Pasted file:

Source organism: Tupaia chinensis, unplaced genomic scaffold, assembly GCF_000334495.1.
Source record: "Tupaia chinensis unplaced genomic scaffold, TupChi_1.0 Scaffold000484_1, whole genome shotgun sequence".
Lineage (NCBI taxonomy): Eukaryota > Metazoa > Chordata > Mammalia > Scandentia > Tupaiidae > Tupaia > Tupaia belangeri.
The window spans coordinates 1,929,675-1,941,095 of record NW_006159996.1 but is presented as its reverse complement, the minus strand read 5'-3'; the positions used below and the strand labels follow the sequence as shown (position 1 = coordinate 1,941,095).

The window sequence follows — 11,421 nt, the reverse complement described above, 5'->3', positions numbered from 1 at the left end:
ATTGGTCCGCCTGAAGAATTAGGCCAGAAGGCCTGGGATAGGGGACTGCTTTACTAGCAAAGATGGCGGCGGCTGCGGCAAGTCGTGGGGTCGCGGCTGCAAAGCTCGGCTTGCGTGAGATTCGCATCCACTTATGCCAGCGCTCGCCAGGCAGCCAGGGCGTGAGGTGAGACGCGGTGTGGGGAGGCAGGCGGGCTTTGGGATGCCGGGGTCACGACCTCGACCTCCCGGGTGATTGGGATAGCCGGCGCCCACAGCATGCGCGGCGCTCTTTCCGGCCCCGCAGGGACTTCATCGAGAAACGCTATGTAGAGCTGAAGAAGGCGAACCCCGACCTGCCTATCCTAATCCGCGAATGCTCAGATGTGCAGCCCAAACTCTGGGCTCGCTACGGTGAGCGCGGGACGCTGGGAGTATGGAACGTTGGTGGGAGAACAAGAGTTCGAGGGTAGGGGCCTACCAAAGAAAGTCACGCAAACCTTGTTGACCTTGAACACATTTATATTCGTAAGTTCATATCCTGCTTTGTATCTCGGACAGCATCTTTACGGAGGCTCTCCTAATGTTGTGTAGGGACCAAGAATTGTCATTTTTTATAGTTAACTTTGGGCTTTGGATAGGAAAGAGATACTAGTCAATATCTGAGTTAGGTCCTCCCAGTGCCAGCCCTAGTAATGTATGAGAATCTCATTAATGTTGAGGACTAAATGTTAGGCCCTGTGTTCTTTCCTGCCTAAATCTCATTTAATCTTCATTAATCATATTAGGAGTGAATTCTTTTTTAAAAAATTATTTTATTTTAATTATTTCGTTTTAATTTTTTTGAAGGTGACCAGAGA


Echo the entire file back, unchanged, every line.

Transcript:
Source organism: Tupaia chinensis, unplaced genomic scaffold, assembly GCF_000334495.1.
Source record: "Tupaia chinensis unplaced genomic scaffold, TupChi_1.0 Scaffold000484_1, whole genome shotgun sequence".
Lineage (NCBI taxonomy): Eukaryota > Metazoa > Chordata > Mammalia > Scandentia > Tupaiidae > Tupaia > Tupaia belangeri.
The window spans coordinates 1,929,675-1,941,095 of record NW_006159996.1 but is presented as its reverse complement, the minus strand read 5'-3'; the positions used below and the strand labels follow the sequence as shown (position 1 = coordinate 1,941,095).

The window sequence follows — 11,421 nt, the reverse complement described above, 5'->3', positions numbered from 1 at the left end:
ATTGGTCCGCCTGAAGAATTAGGCCAGAAGGCCTGGGATAGGGGACTGCTTTACTAGCAAAGATGGCGGCGGCTGCGGCAAGTCGTGGGGTCGCGGCTGCAAAGCTCGGCTTGCGTGAGATTCGCATCCACTTATGCCAGCGCTCGCCAGGCAGCCAGGGCGTGAGGTGAGACGCGGTGTGGGGAGGCAGGCGGGCTTTGGGATGCCGGGGTCACGACCTCGACCTCCCGGGTGATTGGGATAGCCGGCGCCCACAGCATGCGCGGCGCTCTTTCCGGCCCCGCAGGGACTTCATCGAGAAACGCTATGTAGAGCTGAAGAAGGCGAACCCCGACCTGCCTATCCTAATCCGCGAATGCTCAGATGTGCAGCCCAAACTCTGGGCTCGCTACGGTGAGCGCGGGACGCTGGGAGTATGGAACGTTGGTGGGAGAACAAGAGTTCGAGGGTAGGGGCCTACCAAAGAAAGTCACGCAAACCTTGTTGACCTTGAACACATTTATATTCGTAAGTTCATATCCTGCTTTGTATCTCGGACAGCATCTTTACGGAGGCTCTCCTAATGTTGTGTAGGGACCAAGAATTGTCATTTTTTATAGTTAACTTTGGGCTTTGGATAGGAAAGAGATACTAGTCAATATCTGAGTTAGGTCCTCCCAGTGCCAGCCCTAGTAATGTATGAGAATCTCATTAATGTTGAGGACTAAATGTTAGGCCCTGTGTTCTTTCCTGCCTAAATCTCATTTAATCTTCATTAATCATATTAGGAGTGAATTCTTTTTTAAAAAATTATTTTATTTTAATTATTTCGTTTTAATTTTTTTGAAGGTGACCAGAGA